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Robo Investing: 2019 YTD

March 2019 Update

(Disclaimer at end of post)


The first quarter of 2019 is officially in the books and it has been fairly phenomenal so far! As of April 5, 2019, our robo-advisors were up a total of 12.49%, from a combined $2,000.00 to $2,249.81, as follows:

  1. Questwealth: $1,133.23

  2. WealthSimple: $1,116.58

The Questwealth account has led the WealthSimple account since January 17th. However, looking at the two accounts, they have moved in virtual lockstep since the beginning of the year, moving up and down together consistently.

If you are interested in investing with Questwealth, use our referral code (baxg1ibj) to get your first month of management free!

Before we compare our WealthSimple and Questwealth accounts directly to the ETFs we have chosen for comparison, we should discuss those ETFs individually.


We have outlined Our Control Group for this blog, being three Vanguard ETFs. As a quick recap, we are keeping track of:

  • The Vanguard S&P 500 ETF (VOO): which is designed to track the S&P 500, the most commonly cited benchmark for stock market investors.

  • The Vanguard Total World Stock ETF (VT): which is designed to track the global stock markets as a whole, with holdings in 8,109 different stocks and 42.1% of the market value being derived from outside North America.

  • The Vanguard Short-Term Government Bond ETF (VGSH): which is our “risk free” rate of return, obtained by having the fund track the Bloomberg Barclays US Treasury 1–3 Year Bond Index, which includes fixed income securities issued by the US Treasury with maturities between 1 to 3 years.

We’ve done the math such that it is as if we had made a $1,000 investment in each of the above ETFs on January 1, 2019. The value of any dividends paid on the ETFs is invested right back into the ETF. On April 5, 2019, the value of an investment in each of these ETFs looked like this:

With world markets lifting throughout the first quarter of 2019, the VOO and VT ETFs mirrored one another almost perfectly. This is frankly a little surprising to us, since we thought that there would be more differentiation in the World Market ETF (VT) by this point. We get that the U.S. economy makes up roughly 40% of the world stock valuation, but we thought that the other 60% would offer for a bit more variation between the simple S&P U.S. stock market tracker.

And unsurprisingly, our VGSH investment, which is designed to mirror the risk-free rate of return (i.e., be boring and stay fairly steady), was boring and stayed pretty steady.


The next table compares our robo accounts to our ETF control group. Note that, if you just want to look at it and get the gist of what happened, then the robo-investments have remained with solid lines and the ETFs are shown again with dashed lines:

And the results show that, at least for the first two months of 2019, when the markets were largely rising, our robots tracked the general market tracking ETFs, though they have fallen a little behind, largely, it looks like, due to an early January dip that the ETFs didn’t experience.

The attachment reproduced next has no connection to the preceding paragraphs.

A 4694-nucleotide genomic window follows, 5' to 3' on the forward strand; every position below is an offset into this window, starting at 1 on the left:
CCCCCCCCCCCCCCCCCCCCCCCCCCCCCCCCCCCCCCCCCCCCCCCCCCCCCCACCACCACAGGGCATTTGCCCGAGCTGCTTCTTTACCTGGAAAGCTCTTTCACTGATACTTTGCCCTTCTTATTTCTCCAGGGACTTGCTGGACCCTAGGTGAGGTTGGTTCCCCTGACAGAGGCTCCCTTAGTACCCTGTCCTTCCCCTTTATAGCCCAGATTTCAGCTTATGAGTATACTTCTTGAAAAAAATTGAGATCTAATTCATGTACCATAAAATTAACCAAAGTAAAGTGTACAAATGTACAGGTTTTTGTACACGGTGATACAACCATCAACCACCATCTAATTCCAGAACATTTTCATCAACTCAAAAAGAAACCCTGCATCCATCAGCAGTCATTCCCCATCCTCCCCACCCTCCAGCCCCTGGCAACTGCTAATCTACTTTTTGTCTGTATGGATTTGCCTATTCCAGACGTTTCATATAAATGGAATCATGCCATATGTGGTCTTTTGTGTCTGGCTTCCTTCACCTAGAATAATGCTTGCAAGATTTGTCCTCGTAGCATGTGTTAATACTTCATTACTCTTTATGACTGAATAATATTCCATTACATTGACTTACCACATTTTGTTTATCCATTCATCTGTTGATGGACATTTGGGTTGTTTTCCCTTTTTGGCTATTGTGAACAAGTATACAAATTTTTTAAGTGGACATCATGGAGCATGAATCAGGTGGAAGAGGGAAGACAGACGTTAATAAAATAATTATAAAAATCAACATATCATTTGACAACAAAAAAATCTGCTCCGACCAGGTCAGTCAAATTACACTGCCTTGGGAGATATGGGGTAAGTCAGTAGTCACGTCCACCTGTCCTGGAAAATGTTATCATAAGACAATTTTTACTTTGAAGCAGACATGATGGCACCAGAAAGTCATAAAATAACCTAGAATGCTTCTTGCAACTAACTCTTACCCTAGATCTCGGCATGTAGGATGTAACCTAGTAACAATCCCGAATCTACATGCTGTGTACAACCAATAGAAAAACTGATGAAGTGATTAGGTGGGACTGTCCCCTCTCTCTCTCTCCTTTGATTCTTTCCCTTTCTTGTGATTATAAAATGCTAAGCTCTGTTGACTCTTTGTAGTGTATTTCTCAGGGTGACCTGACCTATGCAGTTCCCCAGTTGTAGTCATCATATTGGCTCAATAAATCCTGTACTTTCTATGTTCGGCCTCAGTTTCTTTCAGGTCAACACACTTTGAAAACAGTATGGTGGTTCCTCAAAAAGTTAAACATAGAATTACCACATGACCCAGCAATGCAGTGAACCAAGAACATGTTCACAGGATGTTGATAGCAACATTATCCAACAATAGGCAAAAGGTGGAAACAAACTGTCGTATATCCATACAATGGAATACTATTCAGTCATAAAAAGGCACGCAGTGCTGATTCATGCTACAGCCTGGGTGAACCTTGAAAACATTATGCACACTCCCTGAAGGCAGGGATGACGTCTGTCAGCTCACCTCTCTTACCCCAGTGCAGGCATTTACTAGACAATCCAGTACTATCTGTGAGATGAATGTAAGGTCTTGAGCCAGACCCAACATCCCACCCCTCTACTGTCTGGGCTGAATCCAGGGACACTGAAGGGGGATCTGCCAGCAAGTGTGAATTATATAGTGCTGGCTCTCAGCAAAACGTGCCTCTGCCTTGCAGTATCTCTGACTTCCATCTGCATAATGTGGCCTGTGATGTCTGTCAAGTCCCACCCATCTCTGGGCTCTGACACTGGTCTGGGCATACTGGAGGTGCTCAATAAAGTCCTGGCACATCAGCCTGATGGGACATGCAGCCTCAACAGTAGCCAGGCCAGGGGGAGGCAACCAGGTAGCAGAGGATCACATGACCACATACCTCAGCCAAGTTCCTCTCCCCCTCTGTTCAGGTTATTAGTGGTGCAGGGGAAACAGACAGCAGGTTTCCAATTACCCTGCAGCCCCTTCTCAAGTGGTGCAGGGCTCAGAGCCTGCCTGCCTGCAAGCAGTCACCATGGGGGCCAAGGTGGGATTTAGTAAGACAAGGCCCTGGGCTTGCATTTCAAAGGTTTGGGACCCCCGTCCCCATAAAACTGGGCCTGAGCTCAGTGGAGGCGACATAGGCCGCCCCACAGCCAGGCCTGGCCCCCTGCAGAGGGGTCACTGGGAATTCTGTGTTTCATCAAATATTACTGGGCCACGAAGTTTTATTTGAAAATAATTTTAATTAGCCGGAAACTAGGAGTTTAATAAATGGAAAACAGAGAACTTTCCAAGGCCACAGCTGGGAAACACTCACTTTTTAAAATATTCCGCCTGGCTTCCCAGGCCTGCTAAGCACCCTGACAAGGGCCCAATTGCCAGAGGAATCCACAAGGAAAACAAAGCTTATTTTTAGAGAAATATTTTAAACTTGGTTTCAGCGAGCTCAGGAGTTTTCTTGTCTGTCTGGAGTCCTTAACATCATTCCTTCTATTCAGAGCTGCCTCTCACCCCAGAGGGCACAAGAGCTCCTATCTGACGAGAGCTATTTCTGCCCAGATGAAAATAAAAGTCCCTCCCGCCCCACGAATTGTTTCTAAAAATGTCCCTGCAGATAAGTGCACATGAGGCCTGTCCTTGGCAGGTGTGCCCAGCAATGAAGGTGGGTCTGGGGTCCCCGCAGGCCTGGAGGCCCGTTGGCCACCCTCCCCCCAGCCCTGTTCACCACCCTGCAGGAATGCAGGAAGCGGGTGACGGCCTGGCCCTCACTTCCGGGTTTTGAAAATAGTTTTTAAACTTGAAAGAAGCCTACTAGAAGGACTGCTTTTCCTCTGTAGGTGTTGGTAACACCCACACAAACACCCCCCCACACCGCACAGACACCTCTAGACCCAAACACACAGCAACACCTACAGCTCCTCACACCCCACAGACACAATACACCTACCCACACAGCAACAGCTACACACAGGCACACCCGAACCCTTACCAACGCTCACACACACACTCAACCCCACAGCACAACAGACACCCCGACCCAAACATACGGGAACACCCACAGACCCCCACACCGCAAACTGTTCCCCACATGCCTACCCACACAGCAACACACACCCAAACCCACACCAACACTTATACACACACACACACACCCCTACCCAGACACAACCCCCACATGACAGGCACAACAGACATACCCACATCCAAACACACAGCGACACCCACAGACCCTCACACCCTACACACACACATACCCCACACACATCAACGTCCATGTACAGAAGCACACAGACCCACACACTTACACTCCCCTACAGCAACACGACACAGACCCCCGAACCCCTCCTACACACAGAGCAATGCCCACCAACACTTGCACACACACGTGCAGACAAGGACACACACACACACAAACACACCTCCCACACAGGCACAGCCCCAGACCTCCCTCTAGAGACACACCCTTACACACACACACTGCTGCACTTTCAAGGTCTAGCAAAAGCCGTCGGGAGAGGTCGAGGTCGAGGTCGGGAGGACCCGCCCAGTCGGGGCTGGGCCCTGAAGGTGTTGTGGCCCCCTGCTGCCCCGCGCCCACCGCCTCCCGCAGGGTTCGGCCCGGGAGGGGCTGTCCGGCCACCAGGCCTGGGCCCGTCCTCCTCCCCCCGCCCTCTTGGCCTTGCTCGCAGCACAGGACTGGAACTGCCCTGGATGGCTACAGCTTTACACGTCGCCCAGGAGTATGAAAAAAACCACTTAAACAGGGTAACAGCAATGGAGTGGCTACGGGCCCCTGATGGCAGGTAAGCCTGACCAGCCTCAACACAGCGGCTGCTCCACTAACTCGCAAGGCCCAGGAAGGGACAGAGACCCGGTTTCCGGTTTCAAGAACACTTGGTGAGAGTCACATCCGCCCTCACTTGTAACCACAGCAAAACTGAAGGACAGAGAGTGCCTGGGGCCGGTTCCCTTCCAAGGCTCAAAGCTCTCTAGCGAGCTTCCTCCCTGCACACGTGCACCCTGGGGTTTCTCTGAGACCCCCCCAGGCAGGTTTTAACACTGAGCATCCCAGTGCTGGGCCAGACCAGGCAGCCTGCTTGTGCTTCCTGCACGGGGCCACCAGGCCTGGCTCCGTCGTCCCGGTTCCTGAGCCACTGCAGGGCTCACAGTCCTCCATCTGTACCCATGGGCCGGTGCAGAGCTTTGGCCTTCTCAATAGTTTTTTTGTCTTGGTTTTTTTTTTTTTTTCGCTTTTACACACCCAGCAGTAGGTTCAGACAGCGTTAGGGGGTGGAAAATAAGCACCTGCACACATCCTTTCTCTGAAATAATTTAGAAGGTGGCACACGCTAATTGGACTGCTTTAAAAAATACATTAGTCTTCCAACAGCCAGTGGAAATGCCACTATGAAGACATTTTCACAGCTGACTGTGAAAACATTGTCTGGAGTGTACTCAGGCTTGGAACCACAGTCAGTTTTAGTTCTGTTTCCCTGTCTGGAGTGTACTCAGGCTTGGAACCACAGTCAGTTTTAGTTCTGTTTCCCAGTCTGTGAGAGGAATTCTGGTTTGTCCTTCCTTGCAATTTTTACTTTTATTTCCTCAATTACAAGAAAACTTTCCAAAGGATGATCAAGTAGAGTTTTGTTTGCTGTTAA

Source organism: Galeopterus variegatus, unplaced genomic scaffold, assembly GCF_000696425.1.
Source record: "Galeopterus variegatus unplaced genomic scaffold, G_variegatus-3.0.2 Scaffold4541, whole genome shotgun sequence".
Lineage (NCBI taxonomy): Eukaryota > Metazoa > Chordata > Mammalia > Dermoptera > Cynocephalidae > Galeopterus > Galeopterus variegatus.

It makes sense that the robots are trailing the general stock market in an environment like this, where everything is ballooning upwards. Even though we designed our robo accounts to be on the more aggressive, long-term growth end of the spectrum, our accounts are still made up of a healthy amount of bonds, because we think even the most aggressive robots will shy away from 100% equity investments.

The hope would be that this strategy pays off when the stock market inevitably does start to finally come back down to Earth. Whether that is a full-blown correction, like some people keep suggesting is on the horizon, or whether it is just one of the daily 5-10% drops that should occur every 1-2 years (but which we haven’t seen since 2011), has yet to be seen.

Each investment started at $1,000 on January 1, 2019, and the value of each of these on April 5, 2019, ranked best to worst, was as follows:


We hope to add more robo-investors over the coming months and years. If you have a particular robot you think we should be looking at, then let us know in the comments, on Twitter @fiscalfrontiers or via email at Alternatively, if you have an ETF that you think would be a good one to track, then let us know via any of those channels, too.

Next week, look for our review of how our 2019 cryptocurrency investing has been going!

We at Fiscal Frontiers are not investment advisers and our only goal is to report to you on the performance of investments we have made so that you can consider our experience along with all the other information available to make an informed decision on what is best for you. Investing in the stock market is inherently risky and all of a particular investment could be lost.



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